Dex Romweber
Catl set the mood for Romweber, a singer and guitarist who’s been a staple of the southern United States alternative music scene since forming the Flat Duo Jets with drummer Chris “Crow” Smith more than 30 years ago. The influential lo-fi psychobilly duo broke up in 1999 and Romweber has continued making music on his own and with his sister (and former Let’s Active drummer) Sara since then. But his Toronto appearances have been few and far between, so this was my first time seeing him.

Romweber was on his own this time, playing in support of his new Bloodshot Records solo album, Carrboro. I’m not as enamoured with it as I was with the previous Dex Romweber Duo record, Images 13, which was my fourth favourite album of 2014. Still, it’s a solid record and Romweber has a way of mixing rock, country, rockabilly, blues, jazz, pop, surf and straight-up ballads to create a soundscape that’s all his own.

Decked out in dark shades that gave him a bit of a Link Wray look, Romweber and his shorter than normal guitar entertained a small but appreciative audience that included local musicians Ian Blurton, Sean Dean, “Classy” Craig  Daniels, Dave Kiner, Steven Bromstein and Jeff MacNeil, who were sipping on Steam Whistle pilsner that was brought in for the occasion. 


Since I was seeing a Bloodshot artist, I showed my support and further fortified myself with the contents of my Waco Brothers flask.

It was a mellower than expected set, but one in which Romweber was able to showcase his crooning and finger-picking skills with songs including “Blind Man” and “Paradise,” even if he did seem to be treating the gig as a public rehearsal by repeating parts of songs he said he wasn’t satisfied with the way he initially played them.

There was little talking between songs until, inexplicably, Romweber put down his guitar and sat down and talked about a mental breakdown he had. He got up and sat down again while telling this story, which had unsettling racial overtones, for several minutes. While it may have been cathartic for Romweber, it obviously made some audience members uncomfortable — and I saw a couple of people walk out.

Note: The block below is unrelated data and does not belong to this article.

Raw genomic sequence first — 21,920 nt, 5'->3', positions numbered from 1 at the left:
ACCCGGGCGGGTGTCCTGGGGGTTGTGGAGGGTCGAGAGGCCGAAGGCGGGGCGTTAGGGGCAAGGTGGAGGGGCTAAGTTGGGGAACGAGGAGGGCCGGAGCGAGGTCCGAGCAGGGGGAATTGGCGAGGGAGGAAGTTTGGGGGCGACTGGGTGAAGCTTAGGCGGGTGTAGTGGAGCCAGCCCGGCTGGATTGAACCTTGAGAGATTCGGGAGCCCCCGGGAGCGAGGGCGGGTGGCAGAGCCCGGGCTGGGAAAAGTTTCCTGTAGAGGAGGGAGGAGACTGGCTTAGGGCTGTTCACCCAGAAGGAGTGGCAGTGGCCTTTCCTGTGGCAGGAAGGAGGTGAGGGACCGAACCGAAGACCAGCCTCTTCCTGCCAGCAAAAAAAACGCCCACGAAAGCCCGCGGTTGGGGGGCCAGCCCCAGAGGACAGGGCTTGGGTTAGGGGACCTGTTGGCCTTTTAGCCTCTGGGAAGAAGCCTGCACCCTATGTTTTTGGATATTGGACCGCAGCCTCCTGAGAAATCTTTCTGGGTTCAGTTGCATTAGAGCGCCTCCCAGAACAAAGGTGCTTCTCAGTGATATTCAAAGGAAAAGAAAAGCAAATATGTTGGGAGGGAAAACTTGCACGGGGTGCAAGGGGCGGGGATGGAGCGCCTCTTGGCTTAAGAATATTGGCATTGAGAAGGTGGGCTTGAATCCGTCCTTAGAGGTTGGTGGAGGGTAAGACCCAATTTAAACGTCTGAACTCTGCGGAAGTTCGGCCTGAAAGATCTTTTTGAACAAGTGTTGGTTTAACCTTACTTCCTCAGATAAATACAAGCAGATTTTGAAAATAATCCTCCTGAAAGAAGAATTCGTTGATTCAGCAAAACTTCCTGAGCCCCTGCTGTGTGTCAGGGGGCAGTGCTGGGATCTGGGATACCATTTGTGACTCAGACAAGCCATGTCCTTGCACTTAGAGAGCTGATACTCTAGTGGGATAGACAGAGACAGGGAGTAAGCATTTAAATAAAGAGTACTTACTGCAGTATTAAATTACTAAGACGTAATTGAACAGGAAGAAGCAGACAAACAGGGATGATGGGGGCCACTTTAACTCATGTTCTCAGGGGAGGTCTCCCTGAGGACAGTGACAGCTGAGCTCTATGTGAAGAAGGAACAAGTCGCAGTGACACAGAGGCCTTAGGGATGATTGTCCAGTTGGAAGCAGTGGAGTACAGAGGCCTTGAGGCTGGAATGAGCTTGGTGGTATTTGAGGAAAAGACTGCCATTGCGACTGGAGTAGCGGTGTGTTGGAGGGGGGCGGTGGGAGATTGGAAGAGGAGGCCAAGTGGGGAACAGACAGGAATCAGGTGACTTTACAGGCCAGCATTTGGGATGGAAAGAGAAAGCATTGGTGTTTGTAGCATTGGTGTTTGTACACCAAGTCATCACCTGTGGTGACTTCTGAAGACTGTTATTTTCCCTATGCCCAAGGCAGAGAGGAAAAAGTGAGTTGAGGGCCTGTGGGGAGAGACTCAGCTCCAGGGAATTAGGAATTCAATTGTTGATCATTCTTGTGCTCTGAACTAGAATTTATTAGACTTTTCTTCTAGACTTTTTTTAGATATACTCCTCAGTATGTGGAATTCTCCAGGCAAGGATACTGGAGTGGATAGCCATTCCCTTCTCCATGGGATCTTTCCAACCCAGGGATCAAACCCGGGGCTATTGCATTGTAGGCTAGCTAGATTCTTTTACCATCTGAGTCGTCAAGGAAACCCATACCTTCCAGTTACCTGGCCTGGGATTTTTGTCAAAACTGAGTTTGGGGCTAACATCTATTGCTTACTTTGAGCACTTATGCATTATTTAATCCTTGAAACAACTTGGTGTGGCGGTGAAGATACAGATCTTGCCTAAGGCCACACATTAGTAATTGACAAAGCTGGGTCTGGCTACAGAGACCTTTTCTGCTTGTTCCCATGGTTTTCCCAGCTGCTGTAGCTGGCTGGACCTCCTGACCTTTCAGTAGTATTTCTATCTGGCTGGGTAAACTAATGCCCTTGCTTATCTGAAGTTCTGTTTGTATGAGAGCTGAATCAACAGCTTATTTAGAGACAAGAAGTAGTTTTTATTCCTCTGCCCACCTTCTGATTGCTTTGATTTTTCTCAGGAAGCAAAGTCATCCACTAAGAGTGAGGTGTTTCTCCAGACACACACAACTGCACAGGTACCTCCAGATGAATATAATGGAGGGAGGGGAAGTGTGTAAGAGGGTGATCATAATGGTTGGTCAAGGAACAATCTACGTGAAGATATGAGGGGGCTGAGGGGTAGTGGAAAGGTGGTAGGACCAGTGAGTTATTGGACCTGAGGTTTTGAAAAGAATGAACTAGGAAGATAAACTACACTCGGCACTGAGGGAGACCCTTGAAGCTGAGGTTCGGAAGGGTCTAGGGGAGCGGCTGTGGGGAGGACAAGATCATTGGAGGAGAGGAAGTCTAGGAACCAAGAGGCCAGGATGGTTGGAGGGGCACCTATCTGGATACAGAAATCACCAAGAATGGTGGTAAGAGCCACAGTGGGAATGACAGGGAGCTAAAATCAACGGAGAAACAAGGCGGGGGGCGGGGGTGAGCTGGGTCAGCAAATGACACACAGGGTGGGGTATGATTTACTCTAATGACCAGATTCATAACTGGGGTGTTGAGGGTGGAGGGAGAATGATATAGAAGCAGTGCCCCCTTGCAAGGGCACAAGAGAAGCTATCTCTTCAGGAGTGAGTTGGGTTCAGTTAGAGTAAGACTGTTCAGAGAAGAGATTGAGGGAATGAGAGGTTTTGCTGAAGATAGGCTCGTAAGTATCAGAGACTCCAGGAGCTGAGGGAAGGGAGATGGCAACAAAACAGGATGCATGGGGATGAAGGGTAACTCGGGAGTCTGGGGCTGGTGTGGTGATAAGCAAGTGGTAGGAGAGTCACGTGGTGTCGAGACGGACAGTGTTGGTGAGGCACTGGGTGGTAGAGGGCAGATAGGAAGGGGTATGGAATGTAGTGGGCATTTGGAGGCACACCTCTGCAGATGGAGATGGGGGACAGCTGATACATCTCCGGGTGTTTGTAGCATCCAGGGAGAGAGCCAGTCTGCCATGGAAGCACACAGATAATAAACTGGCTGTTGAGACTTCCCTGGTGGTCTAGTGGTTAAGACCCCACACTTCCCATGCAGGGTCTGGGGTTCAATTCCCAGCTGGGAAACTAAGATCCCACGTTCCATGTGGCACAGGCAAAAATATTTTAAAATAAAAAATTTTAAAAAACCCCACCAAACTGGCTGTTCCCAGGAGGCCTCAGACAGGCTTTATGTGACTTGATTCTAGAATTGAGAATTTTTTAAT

Romweber then picked up the guitar and began playing again as if that previous interlude had never happened. The room was so cozy that he sometimes moved away from the microphone and you could still hear every word. Romweber performed a few more songs and then ended with an extended guitar solo that amped up the energy but was primarily played with Romweber’s back to the audience.


Dex Romweber and Sean Dean
Romweber’s set clocked in at less than an hour. On my way out, I took a photo of him with Dean, who has played several shows with him over the years as the bassist for The Sadies.

While the neighbourhood is pretty desolate as far as nightlife is concerned, luckily Boo Radley’s pub was across the street. This was another first for me, but I liked the atmosphere, the bartender and the Henderson’s Best that was on tap, and MacNeil and I struck up a good music conversation with a young regular.

It was a nice late autumn night so, after the bar closed, I had an enjoyable 90-minute walk that got me home around 4:30 a.m. It gave me exercise, fresh air and time to reflect on what I’d experienced and discovered in the preceding few hours.

Sunday, October 02, 2016

Nuit Blanche 2016